- November 2015
- Makes 2, each serves 8-10
- Hands-on time 1 hour, oven time 50-55 min, plus overnight soaking and proving
Ever made stollen before? Follow this handy guide to learn how to make one of Germany’s national treasures! It’s a lovely Christmas treat, either as a homemade gift or in the build-up to Christmas when visiting relatives or friends.
Created by baker and author Gerhard Jenne.
- 18g (8.7g saturated)
- 35.4g (27.6g sugars)
For the fruit mix
- 100g raisins
- 100g sultanas
- 50g dried cranberries
- 50g mixed peel
- 50g flaked almonds
- Finely grated zest ½ lemon
- 4 tbsp dark rum
For the starter dough
- 175g strong white flour
- 7g sachet fast-action yeast
- 150ml whole milk, at room temperature
For the spice mix
- ¼ tsp ground ginger
- ¾ tsp ground cardamom
- ¾ tsp ground cinnamon
- 1½ tbsp caster sugar
For the main dough
- 175g strong white flour
- 50g caster sugar
- 1 free-range egg yolk
- 40ml milk
- 150g unsalted butter, softened
For the marzipan
- 100g ground almonds
- 100g icing sugar, plus extra to dust
- 2 free-range egg yolks
- 2 tbsp lemon juice
For the coating
- 150g caster sugar
- ½ vanilla pod, split and seeds scraped
- 150g unsalted butter, at room temperature
- Icing sugar to dust
- Put the raisins, sultanas, cranberries, mixed peel, almonds and lemon zest in a mixing bowl. Add the rum, mix well, then cover with cling film and leave to soak overnight at room temperature.
- For the starter dough, combine the flour with the yeast and milk in a large mixing bowl. Bring together with a wooden spoon, but don’t work it too much. Cover with cling film and leave for 1 hour.
- Combine all the ingredients for the spice mix in a small bowl. Set aside.
- To the starter dough, add 1½ tbsp of the spice mix along with the ingredients for the main dough (apart from the butter). Add a pinch of salt, then mix with your hands for about 2 minutes. Add half the butter, then knead in the bowl for a couple of minutes before adding the rest of the butter. Knead until all the butter is mixed in and the dough is beginning to look silky smooth. Cover the bowl with a clean sheet of cling film and set aside to rise for 30 minutes.
- Once the dough has risen, turn it out onto a very lightly floured surface and pummel into a round. Scatter over some of the soaked fruit, fold over the edges of the dough to cover, then knead to distribute the fruit. Continue in this way until you have incorporated all the fruit, making sure it’s evenly distributed through the dough. This is best done by hand as a dough hook may crush the fruit and discolour the dough. Return the dough to the cleaned bowl, cover loosely with cling film and leave to rest for 30 minutes.
- Meanwhile, make the marzipan. Put the ground almonds, icing sugar and egg yolks in a bowl. Mix with a spatula, gradually adding the lemon juice, until the marzipan is smooth with a doughy consistency. Divide the marzipan in half, then roll on a work surface dusted lightly with icing sugar into 2 x 20cm lengths. Wrap in cling film.
- Divide the rested dough in half. Form both pieces into rugby ball shapes, then flatten with a rolling pin to about 1cm thick. Unwrap the marzipan, then place one piece, lengthways, down the middle of each piece of dough. Fold one half of the dough over the other, like a pasty, then press the edges together to seal. Line 2 large baking sheets with baking paper, then put a stollen on each. Cover with cling film and leave for 20 minutes. Meanwhile, heat the oven to 200°C/180°C fan/gas 6.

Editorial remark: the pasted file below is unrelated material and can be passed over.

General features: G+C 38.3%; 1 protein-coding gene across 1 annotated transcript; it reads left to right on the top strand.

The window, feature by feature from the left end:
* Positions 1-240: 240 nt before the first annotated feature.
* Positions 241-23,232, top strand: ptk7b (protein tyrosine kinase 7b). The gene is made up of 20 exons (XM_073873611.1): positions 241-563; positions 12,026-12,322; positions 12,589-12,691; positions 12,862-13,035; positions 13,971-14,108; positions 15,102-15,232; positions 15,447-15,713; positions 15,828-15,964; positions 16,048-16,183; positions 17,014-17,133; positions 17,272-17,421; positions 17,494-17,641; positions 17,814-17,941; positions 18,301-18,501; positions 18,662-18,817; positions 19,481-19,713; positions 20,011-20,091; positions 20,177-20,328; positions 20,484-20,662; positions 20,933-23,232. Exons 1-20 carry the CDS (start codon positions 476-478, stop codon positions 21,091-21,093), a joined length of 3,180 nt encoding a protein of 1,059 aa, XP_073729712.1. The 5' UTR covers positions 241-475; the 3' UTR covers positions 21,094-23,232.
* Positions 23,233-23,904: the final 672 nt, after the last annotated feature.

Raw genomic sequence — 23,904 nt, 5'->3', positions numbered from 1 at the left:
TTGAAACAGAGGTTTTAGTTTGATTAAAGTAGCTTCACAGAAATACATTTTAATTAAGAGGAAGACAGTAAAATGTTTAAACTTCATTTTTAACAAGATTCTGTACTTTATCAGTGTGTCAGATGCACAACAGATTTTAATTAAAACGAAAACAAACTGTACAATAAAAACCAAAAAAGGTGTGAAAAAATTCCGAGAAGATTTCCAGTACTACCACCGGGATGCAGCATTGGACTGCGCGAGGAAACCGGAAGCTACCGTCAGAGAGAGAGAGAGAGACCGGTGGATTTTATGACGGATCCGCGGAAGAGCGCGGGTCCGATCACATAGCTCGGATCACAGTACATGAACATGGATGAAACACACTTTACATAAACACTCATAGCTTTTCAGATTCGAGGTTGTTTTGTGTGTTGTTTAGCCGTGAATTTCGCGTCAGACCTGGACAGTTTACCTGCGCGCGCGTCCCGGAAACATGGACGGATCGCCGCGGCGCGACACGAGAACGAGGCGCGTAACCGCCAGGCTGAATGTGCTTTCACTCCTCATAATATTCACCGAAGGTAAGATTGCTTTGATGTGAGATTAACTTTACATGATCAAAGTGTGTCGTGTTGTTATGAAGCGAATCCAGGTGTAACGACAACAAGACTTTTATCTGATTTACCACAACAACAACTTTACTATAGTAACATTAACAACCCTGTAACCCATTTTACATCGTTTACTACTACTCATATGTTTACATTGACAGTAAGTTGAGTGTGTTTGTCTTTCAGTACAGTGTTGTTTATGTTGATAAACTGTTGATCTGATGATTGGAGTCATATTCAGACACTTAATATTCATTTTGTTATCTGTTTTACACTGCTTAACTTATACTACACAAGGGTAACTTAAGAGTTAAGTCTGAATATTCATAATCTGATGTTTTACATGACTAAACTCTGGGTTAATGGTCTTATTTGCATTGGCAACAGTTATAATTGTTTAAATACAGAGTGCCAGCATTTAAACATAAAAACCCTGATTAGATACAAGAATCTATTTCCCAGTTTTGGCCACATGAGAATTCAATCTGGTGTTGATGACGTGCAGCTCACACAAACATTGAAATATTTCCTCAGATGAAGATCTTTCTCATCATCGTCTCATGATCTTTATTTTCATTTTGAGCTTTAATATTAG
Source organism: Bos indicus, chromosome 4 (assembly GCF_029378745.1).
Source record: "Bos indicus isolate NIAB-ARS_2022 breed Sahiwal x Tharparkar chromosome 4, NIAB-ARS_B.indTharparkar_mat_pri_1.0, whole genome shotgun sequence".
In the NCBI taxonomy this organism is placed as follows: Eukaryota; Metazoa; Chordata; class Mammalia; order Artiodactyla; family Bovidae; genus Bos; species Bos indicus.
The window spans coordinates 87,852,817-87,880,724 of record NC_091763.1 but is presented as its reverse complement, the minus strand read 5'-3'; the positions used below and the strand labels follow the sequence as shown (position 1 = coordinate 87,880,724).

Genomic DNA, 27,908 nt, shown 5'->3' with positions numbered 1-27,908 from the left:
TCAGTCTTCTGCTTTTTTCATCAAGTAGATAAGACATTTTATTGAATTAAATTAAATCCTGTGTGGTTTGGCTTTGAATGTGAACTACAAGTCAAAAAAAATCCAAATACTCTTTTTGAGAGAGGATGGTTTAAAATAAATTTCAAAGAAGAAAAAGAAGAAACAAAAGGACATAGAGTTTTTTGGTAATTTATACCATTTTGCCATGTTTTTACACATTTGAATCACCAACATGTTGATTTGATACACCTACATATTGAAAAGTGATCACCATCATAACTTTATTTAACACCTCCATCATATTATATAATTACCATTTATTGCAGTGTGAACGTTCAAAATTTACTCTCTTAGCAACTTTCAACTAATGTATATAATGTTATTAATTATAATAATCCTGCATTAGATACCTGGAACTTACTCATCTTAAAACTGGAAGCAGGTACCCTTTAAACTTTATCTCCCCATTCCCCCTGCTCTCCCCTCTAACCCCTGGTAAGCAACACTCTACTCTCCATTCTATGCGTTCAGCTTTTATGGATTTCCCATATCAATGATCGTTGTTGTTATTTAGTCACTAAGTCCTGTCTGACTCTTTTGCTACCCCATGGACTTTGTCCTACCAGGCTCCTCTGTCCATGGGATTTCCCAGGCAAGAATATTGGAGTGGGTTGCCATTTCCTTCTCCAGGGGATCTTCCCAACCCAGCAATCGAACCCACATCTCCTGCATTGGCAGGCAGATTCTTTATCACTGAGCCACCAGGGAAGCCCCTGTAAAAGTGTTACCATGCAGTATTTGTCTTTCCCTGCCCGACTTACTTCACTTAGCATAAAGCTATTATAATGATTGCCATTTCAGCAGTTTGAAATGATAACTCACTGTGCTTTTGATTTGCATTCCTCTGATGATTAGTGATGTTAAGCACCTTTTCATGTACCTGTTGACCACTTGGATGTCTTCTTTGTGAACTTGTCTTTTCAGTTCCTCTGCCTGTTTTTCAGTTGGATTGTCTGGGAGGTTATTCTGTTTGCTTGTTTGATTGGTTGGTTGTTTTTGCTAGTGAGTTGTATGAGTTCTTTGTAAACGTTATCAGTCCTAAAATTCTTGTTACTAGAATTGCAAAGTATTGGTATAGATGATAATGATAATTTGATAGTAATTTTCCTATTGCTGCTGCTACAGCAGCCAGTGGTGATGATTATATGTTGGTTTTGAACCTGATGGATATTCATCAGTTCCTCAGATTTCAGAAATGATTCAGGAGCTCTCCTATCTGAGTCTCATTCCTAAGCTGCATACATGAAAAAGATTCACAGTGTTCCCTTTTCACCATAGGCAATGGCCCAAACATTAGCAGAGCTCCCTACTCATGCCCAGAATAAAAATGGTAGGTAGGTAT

- Remove the cling film, then put the baking sheets in the oven. Reduce the heat to 180°C/160°C fan/gas 4 and bake the stollen for 15 minutes or until they start to brown. Reduce the temperature again to 150°C/ 130°C fan/gas 2 and bake for a further 35-40 minutes. If the stollen turn dark quickly, cover with foil.
- When the stollen are almost ready, make the coating. Mix the caster sugar with the vanilla seeds in a bowl, then sprinkle over a large sheet of baking paper. Melt the butter in a small saucepan over a low heat.
- Remove the stollen from the oven and leave to cool for a few minutes, then remove any fruit that has popped out and burnt (it will taste bitter). Using a pastry brush, coat the stollen all over with butter, then roll in the vanilla sugar. Eat while still warm or see Make Ahead. Dust with a little icing sugar to serve
Make the dough up to the ed of step 5 and keep covered in a large bowl in the fridge overnight until ready to use.
Stollen can be made up to 3 weeks in advance to allow it to mature (it will also be a little drier). Keep in a cold dry place, in a tin/container where it’s covered but can breathe. Or fully bake the stollen and freeze, well wrapped in foil, for up to 1 month.
The spice mix will keep in a sealed container for 3 months. Sprinkle over porridge or a simple biscuit dough.
In some parts of Germany a ready-made poppy seed paste is used as a filling. Some stollen recipes, such as this one, feature a strand of marzipan running through the middle to give richness and extra moisture. Modern interpretations include stollen filled with cranberries, sometimes soaked in rum.
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